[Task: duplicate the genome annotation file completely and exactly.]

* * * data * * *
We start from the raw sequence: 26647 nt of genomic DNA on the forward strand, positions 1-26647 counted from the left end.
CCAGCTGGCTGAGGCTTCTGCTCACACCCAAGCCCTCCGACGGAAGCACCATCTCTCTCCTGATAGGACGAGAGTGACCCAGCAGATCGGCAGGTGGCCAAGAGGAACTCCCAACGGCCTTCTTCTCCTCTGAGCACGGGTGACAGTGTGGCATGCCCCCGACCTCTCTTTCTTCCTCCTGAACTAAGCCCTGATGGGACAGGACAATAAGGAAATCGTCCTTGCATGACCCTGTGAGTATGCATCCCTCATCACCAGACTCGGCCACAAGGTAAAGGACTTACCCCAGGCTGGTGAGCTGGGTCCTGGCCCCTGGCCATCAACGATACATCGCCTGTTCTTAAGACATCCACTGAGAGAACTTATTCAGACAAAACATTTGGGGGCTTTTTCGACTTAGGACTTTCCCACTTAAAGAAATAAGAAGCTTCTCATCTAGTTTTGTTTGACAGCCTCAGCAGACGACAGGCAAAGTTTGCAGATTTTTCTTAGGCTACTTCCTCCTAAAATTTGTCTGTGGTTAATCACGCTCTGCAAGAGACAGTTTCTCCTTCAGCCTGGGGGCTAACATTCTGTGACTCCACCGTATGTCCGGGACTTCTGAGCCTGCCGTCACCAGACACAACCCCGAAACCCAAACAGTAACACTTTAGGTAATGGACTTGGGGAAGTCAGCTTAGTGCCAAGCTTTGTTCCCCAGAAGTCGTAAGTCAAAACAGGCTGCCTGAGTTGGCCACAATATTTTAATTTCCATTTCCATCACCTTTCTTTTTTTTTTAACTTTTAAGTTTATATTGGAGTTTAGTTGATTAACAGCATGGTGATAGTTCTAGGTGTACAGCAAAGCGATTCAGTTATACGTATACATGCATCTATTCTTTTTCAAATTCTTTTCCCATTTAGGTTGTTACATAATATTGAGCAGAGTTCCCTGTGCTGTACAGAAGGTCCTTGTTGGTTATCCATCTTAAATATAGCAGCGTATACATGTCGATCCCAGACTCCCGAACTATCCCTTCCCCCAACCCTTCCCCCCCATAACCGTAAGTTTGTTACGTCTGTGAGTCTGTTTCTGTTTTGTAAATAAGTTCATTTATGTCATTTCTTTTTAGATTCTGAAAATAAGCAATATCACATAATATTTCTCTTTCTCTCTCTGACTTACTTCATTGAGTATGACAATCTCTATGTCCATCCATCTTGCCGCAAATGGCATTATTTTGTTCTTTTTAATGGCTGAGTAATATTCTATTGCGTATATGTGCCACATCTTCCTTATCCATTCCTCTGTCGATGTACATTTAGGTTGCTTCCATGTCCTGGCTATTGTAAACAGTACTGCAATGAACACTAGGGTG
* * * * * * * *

We start from the raw sequence: 26647 nt of genomic DNA on the forward strand, positions 1-26647 counted from the left end.
CCAGCTGGCTGAGGCTTCTGCTCACACCCAAGCCCTCCGACGGAAGCACCATCTCTCTCCTGATAGGACGAGAGTGACCCAGCAGATCGGCAGGTGGCCAAGAGGAACTCCCAACGGCCTTCTTCTCCTCTGAGCACGGGTGACAGTGTGGCATGCCCCCGACCTCTCTTTCTTCCTCCTGAACTAAGCCCTGATGGGACAGGACAATAAGGAAATCGTCCTTGCATGACCCTGTGAGTATGCATCCCTCATCACCAGACTCGGCCACAAGGTAAAGGACTTACCCCAGGCTGGTGAGCTGGGTCCTGGCCCCTGGCCATCAACGATACATCGCCTGTTCTTAAGACATCCACTGAGAGAACTTATTCAGACAAAACATTTGGGGGCTTTTTCGACTTAGGACTTTCCCACTTAAAGAAATAAGAAGCTTCTCATCTAGTTTTGTTTGACAGCCTCAGCAGACGACAGGCAAAGTTTGCAGATTTTTCTTAGGCTACTTCCTCCTAAAATTTGTCTGTGGTTAATCACGCTCTGCAAGAGACAGTTTCTCCTTCAGCCTGGGGGCTAACATTCTGTGACTCCACCGTATGTCCGGGACTTCTGAGCCTGCCGTCACCAGACACAACCCCGAAACCCAAACAGTAACACTTTAGGTAATGGACTTGGGGAAGTCAGCTTAGTGCCAAGCTTTGTTCCCCAGAAGTCGTAAGTCAAAACAGGCTGCCTGAGTTGGCCACAATATTTTAATTTCCATTTCCATCACCTTTCTTTTTTTTTTAACTTTTAAGTTTATATTGGAGTTTAGTTGATTAACAGCATGGTGATAGTTCTAGGTGTACAGCAAAGCGATTCAGTTATACGTATACATGCATCTATTCTTTTTCAAATTCTTTTCCCATTTAGGTTGTTACATAATATTGAGCAGAGTTCCCTGTGCTGTACAGAAGGTCCTTGTTGGTTATCCATCTTAAATATAGCAGCGTATACATGTCGATCCCAGACTCCCGAACTATCCCTTCCCCCAACCCTTCCCCCCCATAACCGTAAGTTTGTTACGTCTGTGAGTCTGTTTCTGTTTTGTAAATAAGTTCATTTATGTCATTTCTTTTTAGATTCTGAAAATAAGCAATATCACATAATATTTCTCTTTCTCTCTCTGACTTACTTCATTGAGTATGACAATCTCTATGTCCATCCATCTTGCCGCAAATGGCATTATTTTGTTCTTTTTAATGGCTGAGTAATATTCTATTGCGTATATGTGCCACATCTTCCTTATCCATTCCTCTGTCGATGTACATTTAGGTTGCTTCCATGTCCTGGCTATTGTAAACAGTACTGCAATGAACACTAGGGTG